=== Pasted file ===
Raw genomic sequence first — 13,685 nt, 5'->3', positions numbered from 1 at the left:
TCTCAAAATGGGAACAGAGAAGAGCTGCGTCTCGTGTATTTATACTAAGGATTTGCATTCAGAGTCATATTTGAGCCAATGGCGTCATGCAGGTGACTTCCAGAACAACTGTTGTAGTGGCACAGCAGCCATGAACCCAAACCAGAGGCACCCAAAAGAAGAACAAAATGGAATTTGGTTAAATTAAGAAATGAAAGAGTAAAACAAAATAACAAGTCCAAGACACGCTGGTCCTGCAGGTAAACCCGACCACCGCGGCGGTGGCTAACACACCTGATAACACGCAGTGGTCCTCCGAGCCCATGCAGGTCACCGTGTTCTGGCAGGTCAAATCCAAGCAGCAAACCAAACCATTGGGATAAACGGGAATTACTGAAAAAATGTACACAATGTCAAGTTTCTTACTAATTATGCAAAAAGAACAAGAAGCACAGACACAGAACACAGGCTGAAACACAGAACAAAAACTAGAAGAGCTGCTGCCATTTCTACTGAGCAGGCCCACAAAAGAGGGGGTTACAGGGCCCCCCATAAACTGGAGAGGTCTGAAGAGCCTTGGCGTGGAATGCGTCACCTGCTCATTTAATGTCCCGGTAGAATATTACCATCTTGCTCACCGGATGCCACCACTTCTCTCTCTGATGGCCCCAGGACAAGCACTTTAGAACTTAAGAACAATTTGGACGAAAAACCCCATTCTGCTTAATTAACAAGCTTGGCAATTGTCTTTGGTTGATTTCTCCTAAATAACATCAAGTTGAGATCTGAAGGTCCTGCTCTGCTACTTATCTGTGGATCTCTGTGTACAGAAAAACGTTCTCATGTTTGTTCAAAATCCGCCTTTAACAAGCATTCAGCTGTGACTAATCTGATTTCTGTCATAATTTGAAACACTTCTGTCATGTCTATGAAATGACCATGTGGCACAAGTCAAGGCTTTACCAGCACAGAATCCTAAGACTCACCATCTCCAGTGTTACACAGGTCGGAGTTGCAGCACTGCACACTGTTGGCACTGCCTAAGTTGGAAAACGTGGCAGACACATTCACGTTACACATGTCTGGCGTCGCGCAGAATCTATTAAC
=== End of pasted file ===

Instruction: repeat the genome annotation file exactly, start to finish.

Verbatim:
Raw genomic sequence first — 13,685 nt, 5'->3', positions numbered from 1 at the left:
TCTCAAAATGGGAACAGAGAAGAGCTGCGTCTCGTGTATTTATACTAAGGATTTGCATTCAGAGTCATATTTGAGCCAATGGCGTCATGCAGGTGACTTCCAGAACAACTGTTGTAGTGGCACAGCAGCCATGAACCCAAACCAGAGGCACCCAAAAGAAGAACAAAATGGAATTTGGTTAAATTAAGAAATGAAAGAGTAAAACAAAATAACAAGTCCAAGACACGCTGGTCCTGCAGGTAAACCCGACCACCGCGGCGGTGGCTAACACACCTGATAACACGCAGTGGTCCTCCGAGCCCATGCAGGTCACCGTGTTCTGGCAGGTCAAATCCAAGCAGCAAACCAAACCATTGGGATAAACGGGAATTACTGAAAAAATGTACACAATGTCAAGTTTCTTACTAATTATGCAAAAAGAACAAGAAGCACAGACACAGAACACAGGCTGAAACACAGAACAAAAACTAGAAGAGCTGCTGCCATTTCTACTGAGCAGGCCCACAAAAGAGGGGGTTACAGGGCCCCCCATAAACTGGAGAGGTCTGAAGAGCCTTGGCGTGGAATGCGTCACCTGCTCATTTAATGTCCCGGTAGAATATTACCATCTTGCTCACCGGATGCCACCACTTCTCTCTCTGATGGCCCCAGGACAAGCACTTTAGAACTTAAGAACAATTTGGACGAAAAACCCCATTCTGCTTAATTAACAAGCTTGGCAATTGTCTTTGGTTGATTTCTCCTAAATAACATCAAGTTGAGATCTGAAGGTCCTGCTCTGCTACTTATCTGTGGATCTCTGTGTACAGAAAAACGTTCTCATGTTTGTTCAAAATCCGCCTTTAACAAGCATTCAGCTGTGACTAATCTGATTTCTGTCATAATTTGAAACACTTCTGTCATGTCTATGAAATGACCATGTGGCACAAGTCAAGGCTTTACCAGCACAGAATCCTAAGACTCACCATCTCCAGTGTTACACAGGTCGGAGTTGCAGCACTGCACACTGTTGGCACTGCCTAAGTTGGAAAACGTGGCAGACACATTCACGTTACACATGTCTGGCGTCGCGCAGAATCTATTAAC